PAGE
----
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Jobs for a Person With a Master's Degree in Special Education

by Cindy White, studioD

A master's degree in special education provides students with a broad-based educational background that includes classes in behavioral disorders, autism intervention, motor skills assessment, traumatic brain injury, human relations and special education law. Although there are several different specific degrees available within the field of special education, a Master of Science degree is intended for those students interested in a profession involving research, and a Master of Education degree is designed for those students aiming for a teaching career.


One of the most obvious career paths for an individual with a master's degree in special education is teaching in either a public or private institution. Depending on the school, special education teachers may work side by side with other teachers in a regular classroom setting, or they may have their own classrooms set aside specifically for their students. Special education teachers not only work with students who have learning disabilities, emotional problems, autism, mental retardation and visual and language impairments, but also they work with gifted students. Special education classes are usually offered to students from preschool through secondary school.

Human Services

Some people with master's degrees in special education choose to work as human services professionals within a clinical setting. These individuals are often members of a team and work with other health care professionals in an effort to develop treatment plans and provide behavioral support for people with disabilities. These professionals typically work in hospitals, group homes, community learning units or day treatment facilities. With some additional specialized educational course work, people with master's degrees in special education may venture into more clinical professions, such as occupational therapy, speech pathology or physical therapy.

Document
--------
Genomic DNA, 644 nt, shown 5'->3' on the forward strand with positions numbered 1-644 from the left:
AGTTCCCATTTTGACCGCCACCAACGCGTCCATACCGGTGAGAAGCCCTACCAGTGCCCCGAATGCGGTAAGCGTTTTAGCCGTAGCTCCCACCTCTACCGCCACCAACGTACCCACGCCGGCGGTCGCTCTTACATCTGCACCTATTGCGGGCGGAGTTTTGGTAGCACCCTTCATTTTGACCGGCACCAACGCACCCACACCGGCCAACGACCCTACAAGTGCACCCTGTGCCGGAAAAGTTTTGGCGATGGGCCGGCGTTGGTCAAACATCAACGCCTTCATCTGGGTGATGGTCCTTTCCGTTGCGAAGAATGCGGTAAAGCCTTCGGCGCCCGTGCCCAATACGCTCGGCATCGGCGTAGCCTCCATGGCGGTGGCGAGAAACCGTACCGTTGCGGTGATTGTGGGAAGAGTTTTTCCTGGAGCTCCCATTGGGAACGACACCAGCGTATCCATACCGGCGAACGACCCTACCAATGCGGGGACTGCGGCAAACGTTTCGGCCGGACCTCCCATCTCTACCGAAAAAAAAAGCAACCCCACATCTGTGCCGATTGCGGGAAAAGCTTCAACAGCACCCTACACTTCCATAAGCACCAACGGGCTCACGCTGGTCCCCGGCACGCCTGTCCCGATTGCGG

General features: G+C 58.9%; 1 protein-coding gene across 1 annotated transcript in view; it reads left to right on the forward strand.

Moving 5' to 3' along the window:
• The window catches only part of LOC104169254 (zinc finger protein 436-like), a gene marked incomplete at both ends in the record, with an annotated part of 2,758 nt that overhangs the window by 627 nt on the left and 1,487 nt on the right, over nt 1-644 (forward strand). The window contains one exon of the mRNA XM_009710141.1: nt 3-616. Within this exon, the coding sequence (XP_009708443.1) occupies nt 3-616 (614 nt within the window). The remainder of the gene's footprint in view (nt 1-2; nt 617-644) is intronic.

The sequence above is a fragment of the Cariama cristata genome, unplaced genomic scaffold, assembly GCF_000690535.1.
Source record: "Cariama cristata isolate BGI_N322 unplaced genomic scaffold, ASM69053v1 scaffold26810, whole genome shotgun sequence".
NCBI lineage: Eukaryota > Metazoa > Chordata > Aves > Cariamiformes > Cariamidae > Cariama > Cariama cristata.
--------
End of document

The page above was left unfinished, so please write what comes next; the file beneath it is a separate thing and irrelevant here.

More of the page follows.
Individuals with a Master's of Science degree in special education may decide to devote their professional lives to researching the causes of the mental, physiological and emotional problems that plague so many students and patients. Researchers often work for agencies that specialize in conducting this type of research, such as the National Center for Special Education Research, the Coordinated Campaign for Learning Disabilities and the Center for the Study of Autism.


Another career possibility for a person with a master's degree in secondary education is that of special education advocate. Although not as widely known as some of the other career choices, this position is becoming increasingly common throughout the United States. A special education advocate works on behalf of the parents of a special needs child to ensure that the student's individual needs are adequately met within the school system. A person interested in becoming an advocate should have not only have a strong knowledge of special education issues in general but also expertise in state and federal laws involving special education and the rights of the parents and their children.

About the Author

In addition to a successful career as a professional writer, Cindy White spent several years in mid-management positions for a Fortune 500 company. Prior to that, she enjoyed her tenure as a technical writer and technical documentation supervisor in the manufacturing industry. She holds a bachelor's degree in English from the University of Nevada-Reno.

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